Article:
In my last blog you learned all about the history of the flamenco dress and what it is/looks like. If you didn’t read that blog yet, be sure to check it out here. I also told you that I bought my very first flamenco dress. It was quite a process, it was almost like buying a wedding dress (even though I have no idea what that would be like because I have never bought a wedding dress in my life, but I imagine the process is more or less like that).
I had been looking at dresses on the internet and shops I passed by on my way home from work, but I never really dared to enter a store because this ‘guiri’ (foreigner in Spanish) had no idea how you’re supposed to behave in a dress store. I realised I needed reinforcements. So I asked one of my sevillana friends to go with me. She has 4 dresses of her own, thus she is an expert in this field. Together we went on the hunt. First we went to a few stores that she knew already and had good experiences with.
The first store had a book with all the available models for that year. We were going through the pictures and I saw some that I really liked, because they had a special type of skirt. My friend advised against buying a dress like this, because next year, that dress will not be in fashion anymore. Like I said in my other blog, these dresses are fashion sensitive, and different styles are in fashion every year. If you don’t want to spend much on a dress and want a dress that will last you a few years, it’s best to buy a dress with a ‘timeless’ skirt.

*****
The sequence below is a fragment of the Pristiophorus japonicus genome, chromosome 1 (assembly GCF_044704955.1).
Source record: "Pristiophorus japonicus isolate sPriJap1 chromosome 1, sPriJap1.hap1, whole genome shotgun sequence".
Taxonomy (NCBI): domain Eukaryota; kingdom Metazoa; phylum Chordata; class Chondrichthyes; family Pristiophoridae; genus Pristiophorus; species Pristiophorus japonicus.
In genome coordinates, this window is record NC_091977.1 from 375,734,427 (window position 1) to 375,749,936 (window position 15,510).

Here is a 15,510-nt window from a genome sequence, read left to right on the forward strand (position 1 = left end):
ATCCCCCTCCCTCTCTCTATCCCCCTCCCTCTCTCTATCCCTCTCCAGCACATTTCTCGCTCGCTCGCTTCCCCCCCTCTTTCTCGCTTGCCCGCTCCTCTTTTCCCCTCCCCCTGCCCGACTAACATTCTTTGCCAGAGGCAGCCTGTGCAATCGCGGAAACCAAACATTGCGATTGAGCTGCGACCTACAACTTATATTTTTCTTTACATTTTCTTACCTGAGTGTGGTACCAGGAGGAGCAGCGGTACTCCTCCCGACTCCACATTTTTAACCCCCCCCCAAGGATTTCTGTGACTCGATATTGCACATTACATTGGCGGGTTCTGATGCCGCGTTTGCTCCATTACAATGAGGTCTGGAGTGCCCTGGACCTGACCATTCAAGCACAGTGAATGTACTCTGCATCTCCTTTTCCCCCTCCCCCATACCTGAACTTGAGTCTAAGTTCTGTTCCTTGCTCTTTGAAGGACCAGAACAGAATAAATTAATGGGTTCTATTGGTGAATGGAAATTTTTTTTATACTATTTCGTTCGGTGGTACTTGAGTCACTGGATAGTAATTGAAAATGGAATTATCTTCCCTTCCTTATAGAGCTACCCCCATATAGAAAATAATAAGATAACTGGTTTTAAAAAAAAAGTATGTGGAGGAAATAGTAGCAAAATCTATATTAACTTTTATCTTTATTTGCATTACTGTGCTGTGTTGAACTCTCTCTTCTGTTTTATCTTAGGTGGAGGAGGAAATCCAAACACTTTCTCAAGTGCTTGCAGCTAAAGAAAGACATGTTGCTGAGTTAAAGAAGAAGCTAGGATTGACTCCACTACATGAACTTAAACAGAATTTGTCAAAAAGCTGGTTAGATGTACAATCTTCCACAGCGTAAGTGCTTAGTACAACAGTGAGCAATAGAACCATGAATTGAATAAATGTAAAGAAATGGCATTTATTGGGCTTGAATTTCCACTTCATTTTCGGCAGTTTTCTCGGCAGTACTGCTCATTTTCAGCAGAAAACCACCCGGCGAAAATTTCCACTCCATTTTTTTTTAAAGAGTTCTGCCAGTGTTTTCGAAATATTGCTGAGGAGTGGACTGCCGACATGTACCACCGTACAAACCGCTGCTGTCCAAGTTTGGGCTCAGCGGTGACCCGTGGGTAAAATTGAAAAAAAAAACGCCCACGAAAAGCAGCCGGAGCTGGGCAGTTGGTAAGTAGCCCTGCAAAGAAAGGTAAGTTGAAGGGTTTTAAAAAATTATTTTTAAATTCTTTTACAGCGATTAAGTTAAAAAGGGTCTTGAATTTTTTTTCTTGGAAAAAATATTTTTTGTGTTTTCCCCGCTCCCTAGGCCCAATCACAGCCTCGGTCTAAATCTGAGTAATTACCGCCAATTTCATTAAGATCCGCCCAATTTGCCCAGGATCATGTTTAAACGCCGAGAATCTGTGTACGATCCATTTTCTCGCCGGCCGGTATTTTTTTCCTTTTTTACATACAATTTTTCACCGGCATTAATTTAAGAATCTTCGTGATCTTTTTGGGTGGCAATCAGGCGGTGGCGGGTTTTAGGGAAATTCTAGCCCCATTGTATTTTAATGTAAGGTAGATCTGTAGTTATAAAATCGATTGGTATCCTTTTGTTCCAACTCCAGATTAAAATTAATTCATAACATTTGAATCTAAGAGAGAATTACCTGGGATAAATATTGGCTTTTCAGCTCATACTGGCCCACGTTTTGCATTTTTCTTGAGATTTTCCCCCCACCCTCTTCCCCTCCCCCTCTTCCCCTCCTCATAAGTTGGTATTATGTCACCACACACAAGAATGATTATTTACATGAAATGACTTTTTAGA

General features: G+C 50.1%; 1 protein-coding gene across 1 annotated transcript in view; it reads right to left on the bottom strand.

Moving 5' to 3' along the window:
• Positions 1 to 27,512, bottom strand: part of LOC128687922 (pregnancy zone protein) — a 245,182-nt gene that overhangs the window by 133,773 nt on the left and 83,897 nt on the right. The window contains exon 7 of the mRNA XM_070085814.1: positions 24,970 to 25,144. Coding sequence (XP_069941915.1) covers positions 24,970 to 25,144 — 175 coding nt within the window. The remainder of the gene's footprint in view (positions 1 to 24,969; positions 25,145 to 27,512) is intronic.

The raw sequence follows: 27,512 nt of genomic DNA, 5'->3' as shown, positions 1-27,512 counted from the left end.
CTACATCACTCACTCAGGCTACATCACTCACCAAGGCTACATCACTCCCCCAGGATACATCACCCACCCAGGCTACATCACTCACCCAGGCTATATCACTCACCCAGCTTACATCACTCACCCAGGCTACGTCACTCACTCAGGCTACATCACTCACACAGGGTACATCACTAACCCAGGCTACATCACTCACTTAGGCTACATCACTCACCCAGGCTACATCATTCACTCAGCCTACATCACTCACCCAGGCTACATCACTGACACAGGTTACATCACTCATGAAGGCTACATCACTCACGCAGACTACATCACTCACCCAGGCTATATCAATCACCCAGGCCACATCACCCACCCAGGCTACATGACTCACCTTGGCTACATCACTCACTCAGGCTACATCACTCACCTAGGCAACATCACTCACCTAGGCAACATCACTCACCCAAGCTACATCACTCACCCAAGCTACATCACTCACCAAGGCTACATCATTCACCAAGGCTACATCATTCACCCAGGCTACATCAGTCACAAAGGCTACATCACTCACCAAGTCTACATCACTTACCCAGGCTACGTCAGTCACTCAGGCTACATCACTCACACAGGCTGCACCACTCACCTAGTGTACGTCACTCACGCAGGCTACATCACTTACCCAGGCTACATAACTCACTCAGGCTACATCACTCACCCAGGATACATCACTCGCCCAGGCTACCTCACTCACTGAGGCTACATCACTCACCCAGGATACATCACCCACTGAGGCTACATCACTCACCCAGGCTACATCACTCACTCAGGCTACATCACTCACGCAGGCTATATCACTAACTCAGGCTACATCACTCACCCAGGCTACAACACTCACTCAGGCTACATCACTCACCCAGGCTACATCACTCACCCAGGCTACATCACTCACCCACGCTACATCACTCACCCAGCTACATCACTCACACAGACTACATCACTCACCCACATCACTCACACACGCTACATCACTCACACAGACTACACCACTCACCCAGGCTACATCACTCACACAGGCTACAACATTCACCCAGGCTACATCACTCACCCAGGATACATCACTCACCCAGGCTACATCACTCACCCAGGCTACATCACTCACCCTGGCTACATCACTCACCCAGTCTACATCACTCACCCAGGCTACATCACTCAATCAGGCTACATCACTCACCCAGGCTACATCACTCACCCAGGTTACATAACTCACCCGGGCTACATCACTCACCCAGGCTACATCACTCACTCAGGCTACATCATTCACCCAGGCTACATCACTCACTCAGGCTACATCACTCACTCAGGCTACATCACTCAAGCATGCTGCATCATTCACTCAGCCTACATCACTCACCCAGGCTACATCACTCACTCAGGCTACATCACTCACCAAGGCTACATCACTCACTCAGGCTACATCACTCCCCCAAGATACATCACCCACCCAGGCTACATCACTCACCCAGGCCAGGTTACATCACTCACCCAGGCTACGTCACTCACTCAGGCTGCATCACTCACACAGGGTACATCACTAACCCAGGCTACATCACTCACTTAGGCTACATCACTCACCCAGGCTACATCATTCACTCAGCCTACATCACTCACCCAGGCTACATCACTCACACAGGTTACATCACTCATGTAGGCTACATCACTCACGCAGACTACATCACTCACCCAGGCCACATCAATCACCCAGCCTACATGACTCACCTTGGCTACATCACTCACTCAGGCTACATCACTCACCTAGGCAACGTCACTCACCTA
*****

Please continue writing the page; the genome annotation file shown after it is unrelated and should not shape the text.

After looking around in that first store, we found out that it was a bit too expensive. I had a pretty low budget of € 300,- (Yes, I know, € 300,- is a lot of money, but for a flamenco dress that’s really really low budget) and most dresses there were over € 500,-. So we decided to go to another shop. The dresses there were the dresses from the past years and they were a lot cheaper. The prices there started at around € 200,-, but the dresses were not that great and I didn’t find anything I like. That was the first day of shopping.
A week later, we went to another shop. Micaela Villa is a shop that I passed by a lot on my way home from work, and I had seen some dresses that I really liked there. There were two dresses I tried on there that I completely fell in love with. A dark red one and a dark blue one. The red dress had a ‘fashionable’ skirt, and looked really beautiful. But because it had this type of skirt and it wasn’t too comfortable, I decided to go with the blue dress. A dress with a ‘timeless’ skirt, in a beautiful dark blue colour that went really well with my blue eyes and
blonde hair (or so all the women in the shop at that moment told me), and I am absolutely in love with it. It fit right in my budget, so it was the perfect choice for me.
So I found my dress! But the dress is only the base of the complete flamenco outfit. I still need to get my ‘complementos’. These are the matching accessories you put on with your dress. The wildest colour schemes are possible and actually fashionable as well. Mantoncillos are scarves that flamencas wear over their shoulders and they tie them together with a broche. They wear a big flower in their hair and big colourful earrings. I didn’t shop for those yet, that will require a in-depth study of colours and good combinations.
I can’t wait until the 15th of April arrives, so I can finally wear my dress and show it off to the world. Are you in Sevilla during the feria week? Check out our Feria Tour and make reservations ahead of time so you’ll be sure of a place! I hope to see you then!